David Bourget (Western Ontario)
David Chalmers (ANU, NYU)
Rafael De Clercq
Jack Alan Reynolds
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Philosophical Psychology 7 (4):471-491 (1994)
A number of studies in the apparent motion literature were examined using the cognitive penetrability criterion to determine the extent to which beliefs affect the perception of apparent motion. It was found that the interaction between the perceptual processes mediating apparent motion and higher order processes appears to be limited. In addition, perceptual and inferential beliefs appear to have different effects on perceived motion optimality and direction. Our findings suggest that the system underlying apparent motion perception has more than one stage and is informationally encapsulated from cognitive factors
|Keywords||Belief Cognition Motion Perception Psychology Science|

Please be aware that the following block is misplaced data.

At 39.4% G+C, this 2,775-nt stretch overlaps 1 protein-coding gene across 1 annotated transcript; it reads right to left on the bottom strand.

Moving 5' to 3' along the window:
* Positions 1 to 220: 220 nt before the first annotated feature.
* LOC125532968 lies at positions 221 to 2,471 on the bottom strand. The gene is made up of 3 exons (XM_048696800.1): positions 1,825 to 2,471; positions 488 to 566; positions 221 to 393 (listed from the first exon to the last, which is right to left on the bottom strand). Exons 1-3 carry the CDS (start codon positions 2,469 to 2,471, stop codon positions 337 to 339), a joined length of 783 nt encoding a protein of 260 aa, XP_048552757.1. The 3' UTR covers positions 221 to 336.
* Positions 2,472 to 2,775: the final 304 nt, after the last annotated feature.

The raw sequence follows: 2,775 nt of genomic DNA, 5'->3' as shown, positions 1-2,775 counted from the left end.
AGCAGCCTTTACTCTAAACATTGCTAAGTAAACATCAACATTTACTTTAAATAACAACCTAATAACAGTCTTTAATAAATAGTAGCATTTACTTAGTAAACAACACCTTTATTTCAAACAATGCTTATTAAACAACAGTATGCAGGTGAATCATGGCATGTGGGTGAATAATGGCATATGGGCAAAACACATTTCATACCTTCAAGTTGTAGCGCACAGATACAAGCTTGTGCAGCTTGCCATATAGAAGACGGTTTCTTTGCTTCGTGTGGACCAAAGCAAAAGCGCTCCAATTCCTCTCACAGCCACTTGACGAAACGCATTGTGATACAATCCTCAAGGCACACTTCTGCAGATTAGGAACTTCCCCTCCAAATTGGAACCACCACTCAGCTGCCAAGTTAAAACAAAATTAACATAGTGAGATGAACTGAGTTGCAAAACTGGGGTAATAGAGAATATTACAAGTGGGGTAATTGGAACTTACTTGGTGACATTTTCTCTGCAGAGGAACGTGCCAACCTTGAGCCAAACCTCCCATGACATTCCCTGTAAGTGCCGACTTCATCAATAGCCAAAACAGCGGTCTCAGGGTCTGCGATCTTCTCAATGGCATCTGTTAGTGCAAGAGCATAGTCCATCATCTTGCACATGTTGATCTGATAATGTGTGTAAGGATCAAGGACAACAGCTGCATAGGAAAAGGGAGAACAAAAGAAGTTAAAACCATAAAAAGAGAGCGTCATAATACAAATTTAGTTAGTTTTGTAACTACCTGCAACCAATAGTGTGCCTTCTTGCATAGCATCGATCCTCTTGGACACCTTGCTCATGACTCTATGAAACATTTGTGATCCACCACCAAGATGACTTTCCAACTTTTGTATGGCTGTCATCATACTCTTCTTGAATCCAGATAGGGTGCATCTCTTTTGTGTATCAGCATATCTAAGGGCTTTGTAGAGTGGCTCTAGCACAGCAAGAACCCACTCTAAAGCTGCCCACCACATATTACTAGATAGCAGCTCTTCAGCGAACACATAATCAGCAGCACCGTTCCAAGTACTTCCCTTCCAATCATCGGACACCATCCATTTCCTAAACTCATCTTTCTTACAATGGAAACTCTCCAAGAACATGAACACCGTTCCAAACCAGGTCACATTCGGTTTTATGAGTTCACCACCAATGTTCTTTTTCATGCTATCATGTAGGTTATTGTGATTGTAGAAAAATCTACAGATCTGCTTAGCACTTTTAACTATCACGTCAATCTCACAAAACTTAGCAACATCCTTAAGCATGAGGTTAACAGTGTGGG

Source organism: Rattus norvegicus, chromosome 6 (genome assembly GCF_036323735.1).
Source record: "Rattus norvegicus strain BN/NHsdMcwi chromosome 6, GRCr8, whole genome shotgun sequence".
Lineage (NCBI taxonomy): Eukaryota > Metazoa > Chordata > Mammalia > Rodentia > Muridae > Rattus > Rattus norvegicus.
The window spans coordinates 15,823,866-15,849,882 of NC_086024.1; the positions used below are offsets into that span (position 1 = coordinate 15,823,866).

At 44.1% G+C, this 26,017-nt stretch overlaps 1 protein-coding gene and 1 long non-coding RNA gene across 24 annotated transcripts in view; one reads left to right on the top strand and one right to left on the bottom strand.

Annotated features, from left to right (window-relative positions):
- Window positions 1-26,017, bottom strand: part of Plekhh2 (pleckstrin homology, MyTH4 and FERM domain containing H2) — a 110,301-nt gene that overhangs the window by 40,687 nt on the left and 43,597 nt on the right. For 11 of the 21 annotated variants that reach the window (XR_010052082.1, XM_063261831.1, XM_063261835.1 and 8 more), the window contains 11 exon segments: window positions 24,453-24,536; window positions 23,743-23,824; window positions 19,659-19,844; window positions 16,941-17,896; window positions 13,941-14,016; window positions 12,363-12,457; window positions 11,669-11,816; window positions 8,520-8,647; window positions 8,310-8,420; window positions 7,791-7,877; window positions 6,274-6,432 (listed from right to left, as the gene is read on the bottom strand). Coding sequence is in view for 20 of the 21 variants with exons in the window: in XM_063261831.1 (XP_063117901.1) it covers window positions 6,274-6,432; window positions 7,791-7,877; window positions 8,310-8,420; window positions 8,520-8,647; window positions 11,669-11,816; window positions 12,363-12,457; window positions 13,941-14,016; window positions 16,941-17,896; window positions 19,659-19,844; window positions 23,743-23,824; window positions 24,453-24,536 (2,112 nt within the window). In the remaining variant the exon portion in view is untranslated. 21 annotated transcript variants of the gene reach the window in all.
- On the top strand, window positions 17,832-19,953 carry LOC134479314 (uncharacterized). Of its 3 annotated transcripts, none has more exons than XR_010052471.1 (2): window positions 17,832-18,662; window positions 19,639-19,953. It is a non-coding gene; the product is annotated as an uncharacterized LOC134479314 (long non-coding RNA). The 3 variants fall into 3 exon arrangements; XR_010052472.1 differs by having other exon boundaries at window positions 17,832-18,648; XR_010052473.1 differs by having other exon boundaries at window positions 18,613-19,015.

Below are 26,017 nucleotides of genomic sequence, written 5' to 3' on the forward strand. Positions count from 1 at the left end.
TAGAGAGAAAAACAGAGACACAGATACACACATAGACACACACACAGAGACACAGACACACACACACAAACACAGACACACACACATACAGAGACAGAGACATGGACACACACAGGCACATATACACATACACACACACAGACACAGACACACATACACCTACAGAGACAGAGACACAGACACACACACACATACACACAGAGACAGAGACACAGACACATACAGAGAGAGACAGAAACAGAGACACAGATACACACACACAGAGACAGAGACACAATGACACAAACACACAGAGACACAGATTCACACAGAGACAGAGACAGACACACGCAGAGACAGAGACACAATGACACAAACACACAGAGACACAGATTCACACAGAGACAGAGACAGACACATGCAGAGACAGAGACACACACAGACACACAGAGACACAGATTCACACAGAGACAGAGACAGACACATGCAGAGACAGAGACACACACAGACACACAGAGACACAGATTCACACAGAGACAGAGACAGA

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References found in this work BETA
Zenon W. Pylyshyn (1980). Computation and Cognition: Issues in the Foundation of Cognitive Science. Behavioral and Brain Sciences 3 (1):111-32.
Irvin Rock (1983). The Logic Of Perception. Cambridge: MIT Press.
Nelson Goodman (1978). Ways of Worldmaking. Harvester Press.
John Heil (1983). Perception and Cognition. University of California Press.
Citations of this work BETA
Peter Ulric Tse & Patrick Cavanagh (2000). Chinese and Americans See Opposite Apparent Motions in a Chinese Character. Cognition 74 (3):B27-B32.
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